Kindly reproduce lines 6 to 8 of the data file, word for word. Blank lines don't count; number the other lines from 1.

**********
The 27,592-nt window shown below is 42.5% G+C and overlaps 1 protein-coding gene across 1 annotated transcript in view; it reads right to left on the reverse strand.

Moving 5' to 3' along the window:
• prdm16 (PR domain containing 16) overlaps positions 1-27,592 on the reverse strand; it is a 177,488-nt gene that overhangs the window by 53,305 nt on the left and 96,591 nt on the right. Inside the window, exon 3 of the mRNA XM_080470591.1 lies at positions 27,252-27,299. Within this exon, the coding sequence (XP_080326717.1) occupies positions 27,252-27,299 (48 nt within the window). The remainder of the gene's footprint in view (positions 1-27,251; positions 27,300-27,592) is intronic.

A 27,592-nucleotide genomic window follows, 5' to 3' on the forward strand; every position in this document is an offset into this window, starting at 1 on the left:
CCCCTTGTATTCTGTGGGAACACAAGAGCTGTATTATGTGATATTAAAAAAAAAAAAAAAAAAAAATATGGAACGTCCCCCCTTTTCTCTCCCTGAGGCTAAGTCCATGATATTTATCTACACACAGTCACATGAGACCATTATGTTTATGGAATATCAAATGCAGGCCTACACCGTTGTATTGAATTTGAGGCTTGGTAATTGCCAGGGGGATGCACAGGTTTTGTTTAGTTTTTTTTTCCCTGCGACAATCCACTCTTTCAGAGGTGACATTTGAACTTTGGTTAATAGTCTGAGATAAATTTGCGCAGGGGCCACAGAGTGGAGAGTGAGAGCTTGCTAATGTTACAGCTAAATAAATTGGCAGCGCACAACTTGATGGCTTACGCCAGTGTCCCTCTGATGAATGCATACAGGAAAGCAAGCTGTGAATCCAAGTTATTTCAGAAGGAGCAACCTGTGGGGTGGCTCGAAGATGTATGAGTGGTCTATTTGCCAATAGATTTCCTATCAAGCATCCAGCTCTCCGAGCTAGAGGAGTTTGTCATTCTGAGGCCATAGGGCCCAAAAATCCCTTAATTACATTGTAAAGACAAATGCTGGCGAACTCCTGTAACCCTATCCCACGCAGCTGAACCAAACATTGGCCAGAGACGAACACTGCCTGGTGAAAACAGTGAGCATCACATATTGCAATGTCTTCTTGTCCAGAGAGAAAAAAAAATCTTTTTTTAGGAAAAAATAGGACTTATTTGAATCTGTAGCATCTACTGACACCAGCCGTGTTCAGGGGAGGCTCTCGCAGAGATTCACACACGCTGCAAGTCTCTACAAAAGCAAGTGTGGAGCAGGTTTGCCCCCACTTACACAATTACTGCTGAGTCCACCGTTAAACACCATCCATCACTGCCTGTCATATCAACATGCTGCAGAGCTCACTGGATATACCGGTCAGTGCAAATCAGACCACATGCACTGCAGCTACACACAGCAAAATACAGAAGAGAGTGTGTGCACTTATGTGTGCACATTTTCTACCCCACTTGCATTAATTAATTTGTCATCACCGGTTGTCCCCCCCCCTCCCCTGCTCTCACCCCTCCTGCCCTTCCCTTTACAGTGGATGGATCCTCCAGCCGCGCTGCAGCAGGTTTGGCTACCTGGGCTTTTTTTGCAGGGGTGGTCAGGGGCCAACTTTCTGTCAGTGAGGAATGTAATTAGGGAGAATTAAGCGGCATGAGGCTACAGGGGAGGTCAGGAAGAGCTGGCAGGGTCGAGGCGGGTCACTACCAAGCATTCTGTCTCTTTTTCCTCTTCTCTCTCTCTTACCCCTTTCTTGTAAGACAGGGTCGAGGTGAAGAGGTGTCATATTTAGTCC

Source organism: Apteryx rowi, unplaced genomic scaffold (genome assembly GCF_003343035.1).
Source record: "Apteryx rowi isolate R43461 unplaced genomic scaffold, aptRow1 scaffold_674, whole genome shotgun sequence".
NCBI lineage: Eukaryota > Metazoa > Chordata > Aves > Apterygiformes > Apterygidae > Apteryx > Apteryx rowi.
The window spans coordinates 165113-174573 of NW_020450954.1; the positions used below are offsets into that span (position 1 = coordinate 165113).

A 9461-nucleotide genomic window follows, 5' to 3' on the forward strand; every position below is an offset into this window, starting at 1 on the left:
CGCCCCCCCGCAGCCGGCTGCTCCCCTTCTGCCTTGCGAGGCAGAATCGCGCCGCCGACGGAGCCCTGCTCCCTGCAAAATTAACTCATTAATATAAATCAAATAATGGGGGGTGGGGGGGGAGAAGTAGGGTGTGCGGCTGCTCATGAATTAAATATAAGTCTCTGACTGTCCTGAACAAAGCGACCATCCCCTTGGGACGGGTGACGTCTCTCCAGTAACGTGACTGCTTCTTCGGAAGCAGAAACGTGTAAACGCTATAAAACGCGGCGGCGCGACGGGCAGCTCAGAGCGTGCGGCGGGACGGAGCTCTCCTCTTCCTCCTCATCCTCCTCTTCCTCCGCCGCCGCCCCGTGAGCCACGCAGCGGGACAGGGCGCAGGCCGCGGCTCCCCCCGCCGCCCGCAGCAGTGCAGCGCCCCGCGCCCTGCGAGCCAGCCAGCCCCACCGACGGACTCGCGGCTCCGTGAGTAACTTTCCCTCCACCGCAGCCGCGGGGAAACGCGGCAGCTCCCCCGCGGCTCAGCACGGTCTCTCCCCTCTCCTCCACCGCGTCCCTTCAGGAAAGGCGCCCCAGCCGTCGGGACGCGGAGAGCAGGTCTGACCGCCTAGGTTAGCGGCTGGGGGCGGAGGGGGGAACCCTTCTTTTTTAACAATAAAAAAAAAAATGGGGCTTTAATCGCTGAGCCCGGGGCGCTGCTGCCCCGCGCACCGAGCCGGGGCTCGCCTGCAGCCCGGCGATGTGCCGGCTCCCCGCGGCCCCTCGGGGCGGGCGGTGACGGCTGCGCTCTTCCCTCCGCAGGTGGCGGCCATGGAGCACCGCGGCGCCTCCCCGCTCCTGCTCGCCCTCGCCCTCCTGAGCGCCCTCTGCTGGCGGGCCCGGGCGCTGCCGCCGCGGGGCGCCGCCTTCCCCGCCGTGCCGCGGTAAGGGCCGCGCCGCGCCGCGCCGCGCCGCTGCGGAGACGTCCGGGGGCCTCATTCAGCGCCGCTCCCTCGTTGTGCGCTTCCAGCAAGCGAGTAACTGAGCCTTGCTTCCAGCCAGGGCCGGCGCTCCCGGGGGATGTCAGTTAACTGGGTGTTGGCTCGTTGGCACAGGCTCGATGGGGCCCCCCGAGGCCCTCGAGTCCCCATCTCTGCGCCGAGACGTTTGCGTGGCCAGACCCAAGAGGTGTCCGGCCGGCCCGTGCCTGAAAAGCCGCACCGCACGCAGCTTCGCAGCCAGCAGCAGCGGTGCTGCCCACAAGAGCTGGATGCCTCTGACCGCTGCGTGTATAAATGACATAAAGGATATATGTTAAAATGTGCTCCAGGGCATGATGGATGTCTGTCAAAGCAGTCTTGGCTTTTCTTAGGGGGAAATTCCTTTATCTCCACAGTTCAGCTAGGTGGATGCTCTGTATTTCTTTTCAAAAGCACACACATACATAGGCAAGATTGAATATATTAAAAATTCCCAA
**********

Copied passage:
Source organism: Apteryx rowi, unplaced genomic scaffold (genome assembly GCF_003343035.1).
Source record: "Apteryx rowi isolate R43461 unplaced genomic scaffold, aptRow1 scaffold_674, whole genome shotgun sequence".
NCBI lineage: Eukaryota > Metazoa > Chordata > Aves > Apterygiformes > Apterygidae > Apteryx > Apteryx rowi.